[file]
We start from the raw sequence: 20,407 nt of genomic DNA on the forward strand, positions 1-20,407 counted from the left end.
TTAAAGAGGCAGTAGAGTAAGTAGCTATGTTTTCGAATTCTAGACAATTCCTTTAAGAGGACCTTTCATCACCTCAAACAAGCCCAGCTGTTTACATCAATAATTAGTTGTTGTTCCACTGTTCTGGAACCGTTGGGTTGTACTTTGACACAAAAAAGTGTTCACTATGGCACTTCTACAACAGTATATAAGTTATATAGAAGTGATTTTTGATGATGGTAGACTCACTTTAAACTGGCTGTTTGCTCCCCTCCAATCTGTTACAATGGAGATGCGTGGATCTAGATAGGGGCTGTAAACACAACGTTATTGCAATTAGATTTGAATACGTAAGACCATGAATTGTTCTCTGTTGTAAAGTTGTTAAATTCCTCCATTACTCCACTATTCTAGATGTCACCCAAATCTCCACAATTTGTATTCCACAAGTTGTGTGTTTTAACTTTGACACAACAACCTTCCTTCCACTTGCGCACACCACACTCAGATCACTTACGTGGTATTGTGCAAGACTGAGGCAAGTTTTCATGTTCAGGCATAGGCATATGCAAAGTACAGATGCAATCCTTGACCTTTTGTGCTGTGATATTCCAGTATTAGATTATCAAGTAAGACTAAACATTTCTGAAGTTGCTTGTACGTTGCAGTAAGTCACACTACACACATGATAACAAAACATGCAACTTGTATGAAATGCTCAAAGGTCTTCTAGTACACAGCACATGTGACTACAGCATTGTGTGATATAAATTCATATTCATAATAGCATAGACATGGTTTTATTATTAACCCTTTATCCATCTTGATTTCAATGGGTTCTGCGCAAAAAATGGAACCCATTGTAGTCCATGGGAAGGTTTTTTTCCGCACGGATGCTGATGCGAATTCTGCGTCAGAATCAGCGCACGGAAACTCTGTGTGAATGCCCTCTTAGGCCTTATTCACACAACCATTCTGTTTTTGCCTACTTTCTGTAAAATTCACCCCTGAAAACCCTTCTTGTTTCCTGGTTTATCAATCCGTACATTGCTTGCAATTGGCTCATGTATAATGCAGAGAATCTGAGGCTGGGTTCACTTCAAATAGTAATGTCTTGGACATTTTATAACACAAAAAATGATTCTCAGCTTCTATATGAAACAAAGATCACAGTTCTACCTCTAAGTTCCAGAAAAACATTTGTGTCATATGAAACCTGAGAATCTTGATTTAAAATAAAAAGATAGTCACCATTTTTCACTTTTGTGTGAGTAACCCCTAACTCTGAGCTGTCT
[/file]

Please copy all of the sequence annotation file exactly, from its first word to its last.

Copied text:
We start from the raw sequence: 20,407 nt of genomic DNA on the forward strand, positions 1-20,407 counted from the left end.
TTAAAGAGGCAGTAGAGTAAGTAGCTATGTTTTCGAATTCTAGACAATTCCTTTAAGAGGACCTTTCATCACCTCAAACAAGCCCAGCTGTTTACATCAATAATTAGTTGTTGTTCCACTGTTCTGGAACCGTTGGGTTGTACTTTGACACAAAAAAGTGTTCACTATGGCACTTCTACAACAGTATATAAGTTATATAGAAGTGATTTTTGATGATGGTAGACTCACTTTAAACTGGCTGTTTGCTCCCCTCCAATCTGTTACAATGGAGATGCGTGGATCTAGATAGGGGCTGTAAACACAACGTTATTGCAATTAGATTTGAATACGTAAGACCATGAATTGTTCTCTGTTGTAAAGTTGTTAAATTCCTCCATTACTCCACTATTCTAGATGTCACCCAAATCTCCACAATTTGTATTCCACAAGTTGTGTGTTTTAACTTTGACACAACAACCTTCCTTCCACTTGCGCACACCACACTCAGATCACTTACGTGGTATTGTGCAAGACTGAGGCAAGTTTTCATGTTCAGGCATAGGCATATGCAAAGTACAGATGCAATCCTTGACCTTTTGTGCTGTGATATTCCAGTATTAGATTATCAAGTAAGACTAAACATTTCTGAAGTTGCTTGTACGTTGCAGTAAGTCACACTACACACATGATAACAAAACATGCAACTTGTATGAAATGCTCAAAGGTCTTCTAGTACACAGCACATGTGACTACAGCATTGTGTGATATAAATTCATATTCATAATAGCATAGACATGGTTTTATTATTAACCCTTTATCCATCTTGATTTCAATGGGTTCTGCGCAAAAAATGGAACCCATTGTAGTCCATGGGAAGGTTTTTTTCCGCACGGATGCTGATGCGAATTCTGCGTCAGAATCAGCGCACGGAAACTCTGTGTGAATGCCCTCTTAGGCCTTATTCACACAACCATTCTGTTTTTGCCTACTTTCTGTAAAATTCACCCCTGAAAACCCTTCTTGTTTCCTGGTTTATCAATCCGTACATTGCTTGCAATTGGCTCATGTATAATGCAGAGAATCTGAGGCTGGGTTCACTTCAAATAGTAATGTCTTGGACATTTTATAACACAAAAAATGATTCTCAGCTTCTATATGAAACAAAGATCACAGTTCTACCTCTAAGTTCCAGAAAAACATTTGTGTCATATGAAACCTGAGAATCTTGATTTAAAATAAAAAGATAGTCACCATTTTTCACTTTTGTGTGAGTAACCCCTAACTCTGAGCTGTCT